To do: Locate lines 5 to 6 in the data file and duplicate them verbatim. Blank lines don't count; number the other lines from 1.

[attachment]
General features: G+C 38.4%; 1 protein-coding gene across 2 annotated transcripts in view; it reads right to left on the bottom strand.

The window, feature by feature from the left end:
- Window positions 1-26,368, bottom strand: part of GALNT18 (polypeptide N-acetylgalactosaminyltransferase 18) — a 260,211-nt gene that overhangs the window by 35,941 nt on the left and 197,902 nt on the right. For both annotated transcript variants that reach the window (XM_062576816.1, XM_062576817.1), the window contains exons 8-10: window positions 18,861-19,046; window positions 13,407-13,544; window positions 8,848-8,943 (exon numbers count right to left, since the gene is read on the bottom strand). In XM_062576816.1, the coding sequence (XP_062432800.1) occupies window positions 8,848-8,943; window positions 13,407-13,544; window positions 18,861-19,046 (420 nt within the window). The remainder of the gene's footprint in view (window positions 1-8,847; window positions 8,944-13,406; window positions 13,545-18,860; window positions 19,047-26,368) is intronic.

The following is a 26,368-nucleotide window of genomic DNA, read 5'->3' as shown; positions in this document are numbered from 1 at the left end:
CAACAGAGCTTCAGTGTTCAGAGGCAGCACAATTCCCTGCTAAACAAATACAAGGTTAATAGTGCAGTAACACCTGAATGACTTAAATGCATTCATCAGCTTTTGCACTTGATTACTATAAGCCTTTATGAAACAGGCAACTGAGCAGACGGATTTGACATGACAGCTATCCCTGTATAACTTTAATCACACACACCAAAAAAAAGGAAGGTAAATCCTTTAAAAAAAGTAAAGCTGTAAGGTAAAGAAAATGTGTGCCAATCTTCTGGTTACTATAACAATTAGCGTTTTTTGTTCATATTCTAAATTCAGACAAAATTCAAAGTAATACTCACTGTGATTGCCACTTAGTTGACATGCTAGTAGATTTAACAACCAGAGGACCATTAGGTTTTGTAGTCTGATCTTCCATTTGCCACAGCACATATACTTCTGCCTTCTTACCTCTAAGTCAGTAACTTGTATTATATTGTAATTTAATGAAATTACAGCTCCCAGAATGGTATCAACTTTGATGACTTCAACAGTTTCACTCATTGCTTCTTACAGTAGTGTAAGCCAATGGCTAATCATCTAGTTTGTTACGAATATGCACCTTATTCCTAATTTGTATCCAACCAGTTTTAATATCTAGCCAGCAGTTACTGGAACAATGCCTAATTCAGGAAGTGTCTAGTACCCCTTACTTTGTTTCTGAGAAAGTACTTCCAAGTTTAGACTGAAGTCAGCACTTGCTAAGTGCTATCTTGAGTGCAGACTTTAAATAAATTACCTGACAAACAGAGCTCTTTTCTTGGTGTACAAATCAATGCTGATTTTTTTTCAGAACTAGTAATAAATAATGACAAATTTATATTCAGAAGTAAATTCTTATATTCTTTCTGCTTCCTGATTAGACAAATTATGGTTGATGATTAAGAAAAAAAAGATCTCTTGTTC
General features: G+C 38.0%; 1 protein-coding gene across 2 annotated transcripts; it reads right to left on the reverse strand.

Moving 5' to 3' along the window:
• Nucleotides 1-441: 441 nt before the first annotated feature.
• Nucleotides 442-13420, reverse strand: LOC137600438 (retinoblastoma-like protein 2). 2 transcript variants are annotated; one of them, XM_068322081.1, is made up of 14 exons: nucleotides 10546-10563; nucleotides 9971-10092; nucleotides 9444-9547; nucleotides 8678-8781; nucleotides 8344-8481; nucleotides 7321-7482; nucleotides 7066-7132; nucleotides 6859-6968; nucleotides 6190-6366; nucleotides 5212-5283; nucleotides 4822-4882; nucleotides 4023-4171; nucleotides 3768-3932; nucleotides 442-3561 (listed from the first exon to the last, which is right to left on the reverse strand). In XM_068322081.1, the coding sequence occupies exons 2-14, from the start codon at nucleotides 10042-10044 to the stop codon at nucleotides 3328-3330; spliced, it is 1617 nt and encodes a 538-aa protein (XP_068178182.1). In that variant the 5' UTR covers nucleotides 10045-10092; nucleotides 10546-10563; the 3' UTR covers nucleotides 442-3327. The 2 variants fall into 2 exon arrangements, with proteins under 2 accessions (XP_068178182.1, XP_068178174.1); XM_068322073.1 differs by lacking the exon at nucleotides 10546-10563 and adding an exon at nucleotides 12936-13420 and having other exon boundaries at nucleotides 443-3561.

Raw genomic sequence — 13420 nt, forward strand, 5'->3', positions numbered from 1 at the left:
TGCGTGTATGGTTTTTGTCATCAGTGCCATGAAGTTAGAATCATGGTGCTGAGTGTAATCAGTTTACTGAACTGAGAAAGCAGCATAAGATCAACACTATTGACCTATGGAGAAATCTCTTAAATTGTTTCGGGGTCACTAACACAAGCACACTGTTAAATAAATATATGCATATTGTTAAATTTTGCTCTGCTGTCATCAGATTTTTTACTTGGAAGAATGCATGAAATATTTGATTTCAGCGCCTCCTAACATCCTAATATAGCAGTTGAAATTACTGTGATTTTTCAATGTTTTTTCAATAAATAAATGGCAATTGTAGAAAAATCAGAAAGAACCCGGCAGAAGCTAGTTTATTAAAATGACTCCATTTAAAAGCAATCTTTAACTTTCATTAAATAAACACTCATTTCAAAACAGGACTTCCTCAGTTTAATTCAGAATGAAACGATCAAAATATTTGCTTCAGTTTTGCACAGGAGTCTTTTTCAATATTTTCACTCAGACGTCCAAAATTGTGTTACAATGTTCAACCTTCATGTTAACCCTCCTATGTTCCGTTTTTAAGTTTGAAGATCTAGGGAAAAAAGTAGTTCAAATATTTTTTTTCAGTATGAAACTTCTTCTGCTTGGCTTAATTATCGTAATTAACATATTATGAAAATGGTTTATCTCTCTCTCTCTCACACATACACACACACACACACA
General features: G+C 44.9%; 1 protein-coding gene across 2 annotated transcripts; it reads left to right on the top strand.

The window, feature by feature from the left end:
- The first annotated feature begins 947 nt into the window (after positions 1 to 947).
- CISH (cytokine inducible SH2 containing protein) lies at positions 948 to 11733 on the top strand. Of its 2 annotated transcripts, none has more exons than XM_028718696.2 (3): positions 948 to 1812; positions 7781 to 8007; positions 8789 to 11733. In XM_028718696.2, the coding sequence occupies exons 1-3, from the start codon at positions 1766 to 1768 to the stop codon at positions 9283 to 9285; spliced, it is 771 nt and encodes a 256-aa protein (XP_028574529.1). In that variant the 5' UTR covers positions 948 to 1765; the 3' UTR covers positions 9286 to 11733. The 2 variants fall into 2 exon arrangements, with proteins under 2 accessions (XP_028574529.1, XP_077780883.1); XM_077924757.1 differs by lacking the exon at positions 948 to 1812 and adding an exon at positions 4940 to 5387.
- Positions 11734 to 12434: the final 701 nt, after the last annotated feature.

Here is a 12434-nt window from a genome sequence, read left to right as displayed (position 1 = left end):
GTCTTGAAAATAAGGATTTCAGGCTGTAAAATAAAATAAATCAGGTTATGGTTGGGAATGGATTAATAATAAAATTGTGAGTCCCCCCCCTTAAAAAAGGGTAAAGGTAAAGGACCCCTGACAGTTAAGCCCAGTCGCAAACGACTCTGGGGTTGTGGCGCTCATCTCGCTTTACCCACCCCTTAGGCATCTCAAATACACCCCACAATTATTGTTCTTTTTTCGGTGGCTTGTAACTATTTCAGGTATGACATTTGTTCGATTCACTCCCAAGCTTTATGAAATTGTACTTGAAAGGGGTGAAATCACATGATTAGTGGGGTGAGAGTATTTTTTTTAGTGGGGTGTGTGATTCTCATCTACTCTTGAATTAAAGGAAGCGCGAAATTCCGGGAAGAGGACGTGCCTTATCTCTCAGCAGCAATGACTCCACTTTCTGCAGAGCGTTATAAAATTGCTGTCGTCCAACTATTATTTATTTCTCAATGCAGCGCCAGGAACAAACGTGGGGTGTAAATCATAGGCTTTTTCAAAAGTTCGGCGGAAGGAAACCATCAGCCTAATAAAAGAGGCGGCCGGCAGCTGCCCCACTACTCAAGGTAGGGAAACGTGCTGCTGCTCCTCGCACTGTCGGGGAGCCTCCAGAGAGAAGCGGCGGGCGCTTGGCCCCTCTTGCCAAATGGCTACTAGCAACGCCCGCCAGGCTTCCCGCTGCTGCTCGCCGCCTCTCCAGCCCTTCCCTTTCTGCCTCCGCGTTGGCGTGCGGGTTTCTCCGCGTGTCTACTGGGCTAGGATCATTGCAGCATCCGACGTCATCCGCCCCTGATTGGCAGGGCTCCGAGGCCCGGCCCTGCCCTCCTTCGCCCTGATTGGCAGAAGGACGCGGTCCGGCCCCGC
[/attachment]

CAACAGAGCTTCAGTGTTCAGAGGCAGCACAATTCCCTGCTAAACAAATACAAGGTTAATAGTGCAGTAACACCTGAATGACTTAAATGCATTCATCAGCTTTTGCACTTGATTACTATAAGCCTTTATGAAACAGGCAACTGAGCAGACGGATTTGACATGACAGCTATCCCTGTATAACTTTAATCACACACACCAAAAAAAAGGAAGGTAAATCCTTTAAAAAAAGTAAAGCTGTAAGGTAAAGAAAATGTGTGCCAATCTTCTGGTTACTATAACAATTAGCGTTTTTTGTTCATATTCTAAATTCAGACAAAATTCAAAGTAATACTCACTGTGATTGCCACTTAGTTGACATGCTAGTAGATTTAACAACCAGAGGACCATTAGGTTTTGTAGTCTGATCTTCCATTTGCCACAGCACATATACTTCTGCCTTCTTACCTCTAAGTCAGTAACTTGTATTATATTGTAATTTAATGAAATTACAGCTCCCAGAATGGTATCAACTTTGATGACTTCAACAGTTTCACTCATTGCTTCTTACAGTAGTGTAAGCCAATGGCTAATCATCTAGTTTGTTACGAATATGCACCTTATTCCTAATTTGTATCCAACCAGTTTTAATATCTAGCCAGCAGTTACTGGAACAATGCCTAATTCAGGAAGTGTCTAGTACCCCTTACTTTGTTTCTGAGAAAGTACTTCCAAGTTTAGACTGAAGTCAGCACTTGCTAAGTGCTATCTTGAGTGCAGACTTTAAATAAATTACCTGACAAACAGAGCTCTTTTCTTGGTGTACAAATCAATGCTGATTTTTTTTCAGAACTAGTAATAAATAATGACAAATTTATATTCAGAAGTAAATTCTTATATTCTTTCTGCTTCCTGATTAGACAAATTATGGTTGATGATTAAGAAAAAAAAGATCTCTTGTTC
General features: G+C 38.0%; 1 protein-coding gene across 2 annotated transcripts; it reads right to left on the reverse strand.